A team of South African scientists announced Thursday the discovery of a new variant of Covid-19, judged “Worrying” because of its many mutations. The World Health Organization (WHO) will meet on Friday to determine how dangerous it is.
“We still don’t know a lot of things” on variant B.1.1.529, admitted on Thursday Prof. Maria Van Kerkhove, one of the specialists of the Covid-19 at theWHO, cited by CNBC. “What we do know, however, is that this variant has a large number of mutations. And our concern is that so many mutations have an impact on the way the virus behaves ”.
A concern shared by the South African team behind the discovery. “This variant is brand new. We found the first signs of it two days ago ”Tulio de Oliveira, one of the searchers, who had “Called an emergency meeting within an hour of the discovery”, specifies the Daily Maverick.
If the scientist still does not know “The impact that all mutations will have, he already knows some of them and fears that this variant is no longer contagious and better equipped to deceive the immune defenses of the human body”, adds the South African news site.
James Gallagher, the health correspondent of the BBC, spoke to a scientist who calls B.1.1.529 “Worst variant he has ever seen”, because its multiple mutations have made it “Radically different from the strain that appeared in Wuhan, China” – yet it is from the latter that the vaccines were designed.
At least 32 mutations
The German wave highlighted that the dreaded Delta Variant, which has spread like wildfire in recent months, had two mutations. The new South African variant takes into account “At month 32”, what makes it “Extremely worrying”, says Christina Pagel, a British expert on Covid-19.
“Since the start of the pandemic, a number of variants have appeared”, remind him New York Times. “One of the major concerns about these variants is that they slow down progress against the pandemic or reduce the effectiveness of vaccines”, explains the American daily.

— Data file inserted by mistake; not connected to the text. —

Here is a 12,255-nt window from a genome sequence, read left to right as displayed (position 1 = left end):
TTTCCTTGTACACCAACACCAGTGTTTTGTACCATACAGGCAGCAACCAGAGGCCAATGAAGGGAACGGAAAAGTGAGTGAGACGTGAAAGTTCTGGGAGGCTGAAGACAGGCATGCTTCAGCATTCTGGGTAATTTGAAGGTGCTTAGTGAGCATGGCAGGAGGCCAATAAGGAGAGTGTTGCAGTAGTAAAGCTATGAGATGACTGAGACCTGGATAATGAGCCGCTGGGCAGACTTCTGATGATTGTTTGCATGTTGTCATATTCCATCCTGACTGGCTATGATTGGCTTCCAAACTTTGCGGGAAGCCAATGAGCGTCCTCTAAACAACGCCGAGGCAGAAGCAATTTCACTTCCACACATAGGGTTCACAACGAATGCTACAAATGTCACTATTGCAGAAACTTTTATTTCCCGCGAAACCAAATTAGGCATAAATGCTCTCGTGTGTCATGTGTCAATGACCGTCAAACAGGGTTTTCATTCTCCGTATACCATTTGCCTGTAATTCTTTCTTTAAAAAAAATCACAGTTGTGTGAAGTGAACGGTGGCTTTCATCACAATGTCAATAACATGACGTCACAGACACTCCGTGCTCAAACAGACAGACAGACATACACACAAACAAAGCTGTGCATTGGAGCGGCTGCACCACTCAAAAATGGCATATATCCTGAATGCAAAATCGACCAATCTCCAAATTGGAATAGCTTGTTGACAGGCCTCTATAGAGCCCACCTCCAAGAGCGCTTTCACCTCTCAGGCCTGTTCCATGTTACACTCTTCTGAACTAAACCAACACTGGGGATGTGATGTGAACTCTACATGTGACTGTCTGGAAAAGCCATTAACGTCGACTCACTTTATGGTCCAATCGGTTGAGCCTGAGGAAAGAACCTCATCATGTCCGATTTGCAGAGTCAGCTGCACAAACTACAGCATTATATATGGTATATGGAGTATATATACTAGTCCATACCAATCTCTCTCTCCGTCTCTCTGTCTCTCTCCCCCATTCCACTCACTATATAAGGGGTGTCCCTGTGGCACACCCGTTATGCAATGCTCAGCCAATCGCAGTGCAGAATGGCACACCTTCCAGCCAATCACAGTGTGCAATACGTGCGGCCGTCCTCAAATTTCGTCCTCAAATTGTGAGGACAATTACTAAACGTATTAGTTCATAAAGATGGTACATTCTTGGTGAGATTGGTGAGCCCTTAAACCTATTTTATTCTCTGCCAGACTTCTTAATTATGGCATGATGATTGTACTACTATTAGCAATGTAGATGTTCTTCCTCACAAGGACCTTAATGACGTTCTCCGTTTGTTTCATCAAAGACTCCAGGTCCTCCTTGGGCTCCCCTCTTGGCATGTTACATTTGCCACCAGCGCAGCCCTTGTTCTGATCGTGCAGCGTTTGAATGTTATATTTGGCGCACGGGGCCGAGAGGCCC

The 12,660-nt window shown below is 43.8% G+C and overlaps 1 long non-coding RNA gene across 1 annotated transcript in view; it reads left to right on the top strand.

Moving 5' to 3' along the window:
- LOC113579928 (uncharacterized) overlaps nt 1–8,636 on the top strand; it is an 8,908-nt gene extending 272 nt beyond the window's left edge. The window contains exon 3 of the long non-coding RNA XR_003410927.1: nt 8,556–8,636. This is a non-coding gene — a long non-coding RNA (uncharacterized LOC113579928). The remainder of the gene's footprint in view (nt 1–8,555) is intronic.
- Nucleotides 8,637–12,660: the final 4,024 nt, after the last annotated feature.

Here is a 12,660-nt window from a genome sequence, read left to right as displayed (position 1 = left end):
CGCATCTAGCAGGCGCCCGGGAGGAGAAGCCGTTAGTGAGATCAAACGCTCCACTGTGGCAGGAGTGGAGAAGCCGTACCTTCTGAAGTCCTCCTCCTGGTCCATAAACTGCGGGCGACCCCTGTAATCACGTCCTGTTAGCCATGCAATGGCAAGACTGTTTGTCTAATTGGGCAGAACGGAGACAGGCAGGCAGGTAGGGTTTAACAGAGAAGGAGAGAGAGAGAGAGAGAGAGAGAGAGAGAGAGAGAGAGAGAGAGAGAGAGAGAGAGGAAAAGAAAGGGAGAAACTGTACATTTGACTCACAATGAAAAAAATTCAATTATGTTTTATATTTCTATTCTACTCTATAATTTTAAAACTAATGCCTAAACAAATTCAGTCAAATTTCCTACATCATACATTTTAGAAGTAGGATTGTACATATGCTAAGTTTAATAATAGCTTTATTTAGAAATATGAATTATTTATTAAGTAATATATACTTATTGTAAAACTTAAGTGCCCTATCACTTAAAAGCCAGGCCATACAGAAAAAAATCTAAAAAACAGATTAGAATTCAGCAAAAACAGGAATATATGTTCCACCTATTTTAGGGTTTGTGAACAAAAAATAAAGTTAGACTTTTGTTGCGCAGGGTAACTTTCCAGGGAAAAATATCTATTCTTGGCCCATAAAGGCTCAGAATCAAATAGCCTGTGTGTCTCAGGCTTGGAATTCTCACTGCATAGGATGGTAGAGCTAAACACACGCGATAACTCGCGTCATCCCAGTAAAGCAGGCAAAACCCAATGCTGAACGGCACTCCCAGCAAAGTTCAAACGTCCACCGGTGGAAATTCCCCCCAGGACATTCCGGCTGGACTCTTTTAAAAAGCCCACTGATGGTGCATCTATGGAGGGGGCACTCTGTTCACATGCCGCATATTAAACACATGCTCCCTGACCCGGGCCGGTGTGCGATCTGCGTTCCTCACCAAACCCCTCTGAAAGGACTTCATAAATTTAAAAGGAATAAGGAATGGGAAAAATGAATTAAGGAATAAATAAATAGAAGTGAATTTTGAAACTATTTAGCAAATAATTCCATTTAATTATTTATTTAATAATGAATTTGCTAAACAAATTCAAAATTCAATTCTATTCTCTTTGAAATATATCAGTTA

But several scientists insist on the low incidence of B.1.1.529. Virologist Tom Peacock of Imperial College London Quoted by Arab News, thus emphasizes that the contamination figures for the new variant “Are extremely low for the moment, in a fairly well-screened region of Africa”.
In fact, only a few dozen cases have been identified so far, in South Africa, Botswana and Hong Kong.
For Professor François Balloux, from University College London, the variant “Must be closely monitored and analyzed, but that there is no reason to be overly concerned unless the incidence rate increases rapidly”.
“There are a lot of things we don’t understand about this variant”, summarizes Richard Lassells, from the University of KwaZulu-Natal in Durban, in the columns of Nature. “The profile of mutations is worrying, but we must work to determine the importance of this variant and the consequences for the response to the pandemic”.
Some countries, such as the UK and Israel, preferred to apply the precautionary principle. London banned flights from South Africa and five other countries in the region on Friday, and “hundreds of people” recently returned from South Africa “Will be contacted and offered a test to prevent the new variant from entering the UK”, report The Guardian.
For its part, Israel will restrict movement in southern Africa, and “Travelers from these countries could be imposed a quarantine of at least ten days on their arrival” in the Hebrew state, specifies the site Ynetnews.